Much of what today is labeled as “modern” furniture is actually based on design and permutations of past designers. The idea of putting form, function, and materials over decorations has its root in Le Corbusier and the Bauhaus movement in the early part of the 20th Century. But these ideas never really took form until the postwar period, when a group of likeminded artists came up with the concept of mass-producing these ideas, and modern design as we know it today was born.
This type of “retro” modern furniture is still widely available today in the collections of such design firms as Herman Miller and Knoll. The latter company in fact originally sold and still features today the famous Bertoia Stool Collection, originally created in 1950 by Harry Bertoia, the renowned Italian-American sculptor who was also one of the progenitors of modern design.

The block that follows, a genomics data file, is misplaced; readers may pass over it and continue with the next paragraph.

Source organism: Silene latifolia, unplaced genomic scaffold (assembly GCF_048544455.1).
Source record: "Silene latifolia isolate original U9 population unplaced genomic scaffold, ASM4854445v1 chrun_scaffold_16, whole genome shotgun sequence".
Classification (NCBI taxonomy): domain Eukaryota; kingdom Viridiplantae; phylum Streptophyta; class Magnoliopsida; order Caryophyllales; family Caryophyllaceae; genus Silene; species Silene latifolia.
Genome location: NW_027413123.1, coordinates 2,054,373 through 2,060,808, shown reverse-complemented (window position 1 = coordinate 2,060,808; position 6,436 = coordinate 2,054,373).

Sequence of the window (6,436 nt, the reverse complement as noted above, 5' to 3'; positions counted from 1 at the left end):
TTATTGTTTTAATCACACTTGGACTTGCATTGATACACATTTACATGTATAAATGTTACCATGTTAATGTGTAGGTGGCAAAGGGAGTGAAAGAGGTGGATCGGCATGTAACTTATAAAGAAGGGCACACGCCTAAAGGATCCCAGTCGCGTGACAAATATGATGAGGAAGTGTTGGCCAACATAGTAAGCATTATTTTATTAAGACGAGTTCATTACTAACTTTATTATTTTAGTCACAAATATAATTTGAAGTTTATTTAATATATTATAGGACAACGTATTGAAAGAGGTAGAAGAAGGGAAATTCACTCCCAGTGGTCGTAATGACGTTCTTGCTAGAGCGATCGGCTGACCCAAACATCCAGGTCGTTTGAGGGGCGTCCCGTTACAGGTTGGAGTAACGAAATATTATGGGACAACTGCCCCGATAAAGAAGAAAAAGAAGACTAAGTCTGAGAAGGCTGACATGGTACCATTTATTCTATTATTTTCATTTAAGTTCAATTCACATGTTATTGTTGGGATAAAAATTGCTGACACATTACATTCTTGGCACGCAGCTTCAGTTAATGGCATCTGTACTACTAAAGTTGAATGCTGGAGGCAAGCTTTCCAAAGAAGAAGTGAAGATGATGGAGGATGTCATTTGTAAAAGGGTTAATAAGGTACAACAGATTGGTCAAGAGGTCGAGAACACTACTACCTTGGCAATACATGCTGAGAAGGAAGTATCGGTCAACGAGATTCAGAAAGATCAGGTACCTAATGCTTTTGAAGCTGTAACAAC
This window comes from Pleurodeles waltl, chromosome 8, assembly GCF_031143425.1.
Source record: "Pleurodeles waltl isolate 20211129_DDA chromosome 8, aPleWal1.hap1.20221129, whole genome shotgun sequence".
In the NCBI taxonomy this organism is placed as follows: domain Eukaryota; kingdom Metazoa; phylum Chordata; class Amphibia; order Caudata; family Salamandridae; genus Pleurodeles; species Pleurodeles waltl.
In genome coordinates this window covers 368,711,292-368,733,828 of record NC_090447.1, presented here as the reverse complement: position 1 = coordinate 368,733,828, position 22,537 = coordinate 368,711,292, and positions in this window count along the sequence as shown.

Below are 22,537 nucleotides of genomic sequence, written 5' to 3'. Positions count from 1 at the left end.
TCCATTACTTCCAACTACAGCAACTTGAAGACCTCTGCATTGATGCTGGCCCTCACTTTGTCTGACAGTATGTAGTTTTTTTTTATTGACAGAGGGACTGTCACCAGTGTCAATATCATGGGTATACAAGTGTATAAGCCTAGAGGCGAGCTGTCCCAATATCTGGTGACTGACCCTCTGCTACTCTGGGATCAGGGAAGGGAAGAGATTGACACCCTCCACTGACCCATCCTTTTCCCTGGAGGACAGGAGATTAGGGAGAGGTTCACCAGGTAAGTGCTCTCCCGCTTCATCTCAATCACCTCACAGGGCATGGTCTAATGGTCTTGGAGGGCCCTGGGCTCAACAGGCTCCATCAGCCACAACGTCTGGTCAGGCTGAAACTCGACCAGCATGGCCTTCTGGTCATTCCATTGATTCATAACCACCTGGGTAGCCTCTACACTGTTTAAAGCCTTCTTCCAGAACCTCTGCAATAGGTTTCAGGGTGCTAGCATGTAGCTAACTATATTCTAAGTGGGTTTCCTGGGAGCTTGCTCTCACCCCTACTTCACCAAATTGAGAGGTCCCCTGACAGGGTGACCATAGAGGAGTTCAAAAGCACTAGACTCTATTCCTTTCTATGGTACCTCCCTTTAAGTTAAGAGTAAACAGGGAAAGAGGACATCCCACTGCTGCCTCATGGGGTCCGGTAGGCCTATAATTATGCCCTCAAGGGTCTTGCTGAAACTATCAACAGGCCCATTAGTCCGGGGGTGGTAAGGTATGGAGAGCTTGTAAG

Bertoia’s seminal bar stool set provides an excellent example of emphasizing material and space. While he was skilled at all forms of sculpting, Bertoia’s greatest talent was in bending and forming industrial wire rods into functional designs. This is an art form that works particularly well with bar stools, and in Bertoia’s hands the effect creates an elongated, yet fluid shape.
But overall the idea behind these stools is more about the surroundings than of the furniture itself. As Bertoia once said, they should appear as if “they are mainly made of air, like a sculpture. Space passes right through them.” The idea is that the furniture is being created to compliment the environment rather than define it and that material and shape are the sole components of the design. This is why Bertoia’s bar stools are devoid of any ornamentation or curves, because this was seen as something that takes away form its surroundings by putting undue focus on the furniture. This is a concept that, although labeled “modern”, has a timeless appeal, one that still persists decades after its creation.